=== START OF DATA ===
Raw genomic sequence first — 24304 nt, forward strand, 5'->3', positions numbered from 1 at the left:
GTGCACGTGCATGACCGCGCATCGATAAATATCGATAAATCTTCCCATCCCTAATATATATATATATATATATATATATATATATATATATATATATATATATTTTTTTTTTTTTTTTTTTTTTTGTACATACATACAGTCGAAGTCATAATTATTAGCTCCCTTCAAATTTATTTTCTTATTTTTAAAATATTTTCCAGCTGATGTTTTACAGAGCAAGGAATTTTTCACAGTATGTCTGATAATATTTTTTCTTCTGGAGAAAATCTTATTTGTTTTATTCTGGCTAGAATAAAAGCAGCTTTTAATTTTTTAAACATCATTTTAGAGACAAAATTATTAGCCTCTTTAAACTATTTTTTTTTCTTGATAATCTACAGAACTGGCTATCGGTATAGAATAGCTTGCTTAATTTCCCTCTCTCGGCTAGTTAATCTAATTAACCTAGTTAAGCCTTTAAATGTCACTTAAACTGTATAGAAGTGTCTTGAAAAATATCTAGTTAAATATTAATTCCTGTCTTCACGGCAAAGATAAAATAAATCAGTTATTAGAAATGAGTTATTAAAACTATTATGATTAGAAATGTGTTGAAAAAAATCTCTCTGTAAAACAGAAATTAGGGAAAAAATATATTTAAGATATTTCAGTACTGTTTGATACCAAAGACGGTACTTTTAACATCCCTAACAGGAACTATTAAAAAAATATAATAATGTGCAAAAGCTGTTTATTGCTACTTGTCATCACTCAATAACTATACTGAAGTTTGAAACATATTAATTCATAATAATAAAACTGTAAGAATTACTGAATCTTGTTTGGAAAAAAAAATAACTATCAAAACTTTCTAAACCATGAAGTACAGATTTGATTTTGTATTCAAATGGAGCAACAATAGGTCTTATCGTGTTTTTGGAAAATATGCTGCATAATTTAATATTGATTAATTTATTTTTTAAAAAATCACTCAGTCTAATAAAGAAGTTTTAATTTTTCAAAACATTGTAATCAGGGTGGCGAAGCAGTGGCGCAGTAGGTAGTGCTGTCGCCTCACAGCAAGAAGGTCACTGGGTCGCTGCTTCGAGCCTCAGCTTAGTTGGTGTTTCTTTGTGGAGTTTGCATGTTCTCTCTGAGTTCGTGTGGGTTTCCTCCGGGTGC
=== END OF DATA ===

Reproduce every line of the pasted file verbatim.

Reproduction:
Raw genomic sequence first — 24304 nt, forward strand, 5'->3', positions numbered from 1 at the left:
GTGCACGTGCATGACCGCGCATCGATAAATATCGATAAATCTTCCCATCCCTAATATATATATATATATATATATATATATATATATATATATATATATATATTTTTTTTTTTTTTTTTTTTTTTGTACATACATACAGTCGAAGTCATAATTATTAGCTCCCTTCAAATTTATTTTCTTATTTTTAAAATATTTTCCAGCTGATGTTTTACAGAGCAAGGAATTTTTCACAGTATGTCTGATAATATTTTTTCTTCTGGAGAAAATCTTATTTGTTTTATTCTGGCTAGAATAAAAGCAGCTTTTAATTTTTTAAACATCATTTTAGAGACAAAATTATTAGCCTCTTTAAACTATTTTTTTTTCTTGATAATCTACAGAACTGGCTATCGGTATAGAATAGCTTGCTTAATTTCCCTCTCTCGGCTAGTTAATCTAATTAACCTAGTTAAGCCTTTAAATGTCACTTAAACTGTATAGAAGTGTCTTGAAAAATATCTAGTTAAATATTAATTCCTGTCTTCACGGCAAAGATAAAATAAATCAGTTATTAGAAATGAGTTATTAAAACTATTATGATTAGAAATGTGTTGAAAAAAATCTCTCTGTAAAACAGAAATTAGGGAAAAAATATATTTAAGATATTTCAGTACTGTTTGATACCAAAGACGGTACTTTTAACATCCCTAACAGGAACTATTAAAAAAATATAATAATGTGCAAAAGCTGTTTATTGCTACTTGTCATCACTCAATAACTATACTGAAGTTTGAAACATATTAATTCATAATAATAAAACTGTAAGAATTACTGAATCTTGTTTGGAAAAAAAAATAACTATCAAAACTTTCTAAACCATGAAGTACAGATTTGATTTTGTATTCAAATGGAGCAACAATAGGTCTTATCGTGTTTTTGGAAAATATGCTGCATAATTTAATATTGATTAATTTATTTTTTAAAAAATCACTCAGTCTAATAAAGAAGTTTTAATTTTTCAAAACATTGTAATCAGGGTGGCGAAGCAGTGGCGCAGTAGGTAGTGCTGTCGCCTCACAGCAAGAAGGTCACTGGGTCGCTGCTTCGAGCCTCAGCTTAGTTGGTGTTTCTTTGTGGAGTTTGCATGTTCTCTCTGAGTTCGTGTGGGTTTCCTCCGGGTGC